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Sugars are not only empty calories, they cause a spike in blood sugar (of course). Your body responds by releasing insulin, which brings the blood sugar down by converting it to glycogen. Keeping your blood sugar stable with small amounts of protein with each meal (I won't go into the role of glucagon) and replacing simple sugars with complex carbs will help you lose weight, feel full, and might improve your mood. Getting enough chromium helps, too.
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On the topic of portion control (critical on Weight Watchers for me)…my nutritionist introduced me to a new product which has just come out, but it's hard to find in stores. I ordered it online from www.PortionControl.net since they offer free shipping. It’s definitely a why-didn’t-I-think-of-that product, and it really helps me with daily portion control, while making my cooking easier and tastier. I LOVE THEM. It’s really a nifty idea, and I recommend it if you like cooking at home but are struggling with eating right.
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I bought the Mountain Dew Throwback soda. I LOVE it! It has a fresher, fruitier (grapefruit) taste. I hope they keep it. Now if I could only find "Mexican" Coca Cola I'll be a happy camper. They call it "Mexican" Coke because it has cane sugar and NO H F corn syrup. Tastes so much better but I can't find it anywhere.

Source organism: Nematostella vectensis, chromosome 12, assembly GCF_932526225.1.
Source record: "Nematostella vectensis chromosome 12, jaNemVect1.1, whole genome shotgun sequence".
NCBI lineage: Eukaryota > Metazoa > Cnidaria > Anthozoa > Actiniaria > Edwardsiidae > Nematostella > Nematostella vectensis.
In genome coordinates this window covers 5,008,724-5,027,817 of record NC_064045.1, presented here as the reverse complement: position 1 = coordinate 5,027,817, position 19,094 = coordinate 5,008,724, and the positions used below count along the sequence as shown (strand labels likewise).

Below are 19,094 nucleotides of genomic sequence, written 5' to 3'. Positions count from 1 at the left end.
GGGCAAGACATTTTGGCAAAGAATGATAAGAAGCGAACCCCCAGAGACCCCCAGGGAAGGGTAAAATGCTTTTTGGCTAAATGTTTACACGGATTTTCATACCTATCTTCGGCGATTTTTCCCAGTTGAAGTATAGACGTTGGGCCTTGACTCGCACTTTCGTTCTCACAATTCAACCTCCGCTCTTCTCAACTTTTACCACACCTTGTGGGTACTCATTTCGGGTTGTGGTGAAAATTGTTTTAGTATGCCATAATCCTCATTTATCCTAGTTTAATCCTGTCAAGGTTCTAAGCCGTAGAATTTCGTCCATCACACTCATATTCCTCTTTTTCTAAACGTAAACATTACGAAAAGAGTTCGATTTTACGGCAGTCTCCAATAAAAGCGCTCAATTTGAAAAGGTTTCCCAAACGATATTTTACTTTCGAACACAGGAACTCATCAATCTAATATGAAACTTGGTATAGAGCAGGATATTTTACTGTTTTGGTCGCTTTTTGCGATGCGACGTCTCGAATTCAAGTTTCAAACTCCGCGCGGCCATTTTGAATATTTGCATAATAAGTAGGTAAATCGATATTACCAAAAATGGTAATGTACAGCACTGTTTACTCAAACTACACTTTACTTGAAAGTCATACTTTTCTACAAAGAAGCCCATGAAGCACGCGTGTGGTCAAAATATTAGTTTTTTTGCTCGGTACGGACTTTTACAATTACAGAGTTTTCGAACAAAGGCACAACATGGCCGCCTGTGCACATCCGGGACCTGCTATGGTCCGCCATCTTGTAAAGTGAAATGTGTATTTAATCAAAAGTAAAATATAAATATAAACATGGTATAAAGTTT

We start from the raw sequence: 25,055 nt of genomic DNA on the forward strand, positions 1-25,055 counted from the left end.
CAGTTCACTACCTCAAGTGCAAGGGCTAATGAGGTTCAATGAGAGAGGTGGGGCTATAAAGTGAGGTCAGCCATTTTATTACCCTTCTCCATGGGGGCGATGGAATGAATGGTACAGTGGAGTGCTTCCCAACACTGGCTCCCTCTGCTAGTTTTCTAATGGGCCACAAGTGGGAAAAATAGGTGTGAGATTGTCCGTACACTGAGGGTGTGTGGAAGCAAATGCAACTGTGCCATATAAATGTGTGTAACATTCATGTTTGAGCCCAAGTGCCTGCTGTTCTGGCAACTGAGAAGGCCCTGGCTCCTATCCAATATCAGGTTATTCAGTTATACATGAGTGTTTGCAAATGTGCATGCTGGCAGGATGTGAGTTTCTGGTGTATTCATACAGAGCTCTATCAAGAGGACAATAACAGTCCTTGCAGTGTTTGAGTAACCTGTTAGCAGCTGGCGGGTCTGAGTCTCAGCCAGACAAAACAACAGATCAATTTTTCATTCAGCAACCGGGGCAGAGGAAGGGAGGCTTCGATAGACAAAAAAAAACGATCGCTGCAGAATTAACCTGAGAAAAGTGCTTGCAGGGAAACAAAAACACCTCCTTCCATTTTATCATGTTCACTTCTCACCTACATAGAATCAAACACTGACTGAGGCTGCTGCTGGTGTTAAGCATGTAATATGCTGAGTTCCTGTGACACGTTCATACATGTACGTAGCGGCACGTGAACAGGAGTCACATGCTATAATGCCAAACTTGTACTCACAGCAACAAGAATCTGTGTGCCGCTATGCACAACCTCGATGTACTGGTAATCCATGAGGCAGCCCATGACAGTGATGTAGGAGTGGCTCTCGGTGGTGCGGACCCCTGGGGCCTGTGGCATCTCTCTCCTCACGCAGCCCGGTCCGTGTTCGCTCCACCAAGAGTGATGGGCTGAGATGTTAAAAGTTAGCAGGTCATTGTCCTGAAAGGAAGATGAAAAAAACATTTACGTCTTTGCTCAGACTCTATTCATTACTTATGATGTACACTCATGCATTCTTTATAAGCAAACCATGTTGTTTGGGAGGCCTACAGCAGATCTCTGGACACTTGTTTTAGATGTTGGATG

They did a study and found switching your pop to cane sugar based ones actually had people losing weight even though the did not diet or change their eating habits any other way. Did you know the U.S. is the only country that makes Coke w/HFCS?
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Sugar is sugar. Sugar from corn is essentially just concentrated so the industry can use less material to get the same sweetness. Yes, if you compare a cup of granulated sugar to a cup of Karo, you'll see a massive difference, but the volume is not what you should be looking at. You should be looking at the grams of actual sugars. Consider caramel made from cane sugar... The bottom line is the actual gram amount of sugar shown on the label of the food you buy. The source of it is irrelevant, metabolically. Just avoid foods with a bazzilion grams of sugar per serving; don't be concerned about where that sugar came from. Heck FRUIT juice has a TON of sugar, even if it is squeezed in your kitchen. Fruit are sugary.